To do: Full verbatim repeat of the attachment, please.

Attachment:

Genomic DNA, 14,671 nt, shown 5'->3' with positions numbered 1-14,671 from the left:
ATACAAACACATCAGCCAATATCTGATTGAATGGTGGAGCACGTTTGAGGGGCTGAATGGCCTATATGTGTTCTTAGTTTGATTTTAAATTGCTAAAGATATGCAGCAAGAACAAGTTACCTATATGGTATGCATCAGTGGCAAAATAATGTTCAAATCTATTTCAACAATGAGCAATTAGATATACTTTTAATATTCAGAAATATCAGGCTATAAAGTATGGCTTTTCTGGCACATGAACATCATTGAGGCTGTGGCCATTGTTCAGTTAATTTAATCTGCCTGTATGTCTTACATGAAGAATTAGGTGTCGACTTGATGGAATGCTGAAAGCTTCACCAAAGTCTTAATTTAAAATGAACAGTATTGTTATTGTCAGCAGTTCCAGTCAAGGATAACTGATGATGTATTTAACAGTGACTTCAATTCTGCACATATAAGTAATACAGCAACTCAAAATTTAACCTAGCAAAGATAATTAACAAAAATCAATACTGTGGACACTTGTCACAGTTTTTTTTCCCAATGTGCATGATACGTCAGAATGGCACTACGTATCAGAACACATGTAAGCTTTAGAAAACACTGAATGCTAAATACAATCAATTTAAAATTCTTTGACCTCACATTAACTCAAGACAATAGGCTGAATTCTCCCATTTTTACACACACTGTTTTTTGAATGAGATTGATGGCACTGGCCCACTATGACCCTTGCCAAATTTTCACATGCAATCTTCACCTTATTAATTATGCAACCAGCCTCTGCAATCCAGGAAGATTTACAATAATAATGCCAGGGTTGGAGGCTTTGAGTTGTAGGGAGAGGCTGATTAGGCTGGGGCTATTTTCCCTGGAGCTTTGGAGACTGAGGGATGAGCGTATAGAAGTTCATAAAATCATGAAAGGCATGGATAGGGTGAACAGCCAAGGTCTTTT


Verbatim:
Genomic DNA, 14,671 nt, shown 5'->3' with positions numbered 1-14,671 from the left:
ATACAAACACATCAGCCAATATCTGATTGAATGGTGGAGCACGTTTGAGGGGCTGAATGGCCTATATGTGTTCTTAGTTTGATTTTAAATTGCTAAAGATATGCAGCAAGAACAAGTTACCTATATGGTATGCATCAGTGGCAAAATAATGTTCAAATCTATTTCAACAATGAGCAATTAGATATACTTTTAATATTCAGAAATATCAGGCTATAAAGTATGGCTTTTCTGGCACATGAACATCATTGAGGCTGTGGCCATTGTTCAGTTAATTTAATCTGCCTGTATGTCTTACATGAAGAATTAGGTGTCGACTTGATGGAATGCTGAAAGCTTCACCAAAGTCTTAATTTAAAATGAACAGTATTGTTATTGTCAGCAGTTCCAGTCAAGGATAACTGATGATGTATTTAACAGTGACTTCAATTCTGCACATATAAGTAATACAGCAACTCAAAATTTAACCTAGCAAAGATAATTAACAAAAATCAATACTGTGGACACTTGTCACAGTTTTTTTTCCCAATGTGCATGATACGTCAGAATGGCACTACGTATCAGAACACATGTAAGCTTTAGAAAACACTGAATGCTAAATACAATCAATTTAAAATTCTTTGACCTCACATTAACTCAAGACAATAGGCTGAATTCTCCCATTTTTACACACACTGTTTTTTGAATGAGATTGATGGCACTGGCCCACTATGACCCTTGCCAAATTTTCACATGCAATCTTCACCTTATTAATTATGCAACCAGCCTCTGCAATCCAGGAAGATTTACAATAATAATGCCAGGGTTGGAGGCTTTGAGTTGTAGGGAGAGGCTGATTAGGCTGGGGCTATTTTCCCTGGAGCTTTGGAGACTGAGGGATGAGCGTATAGAAGTTCATAAAATCATGAAAGGCATGGATAGGGTGAACAGCCAAGGTCTTTT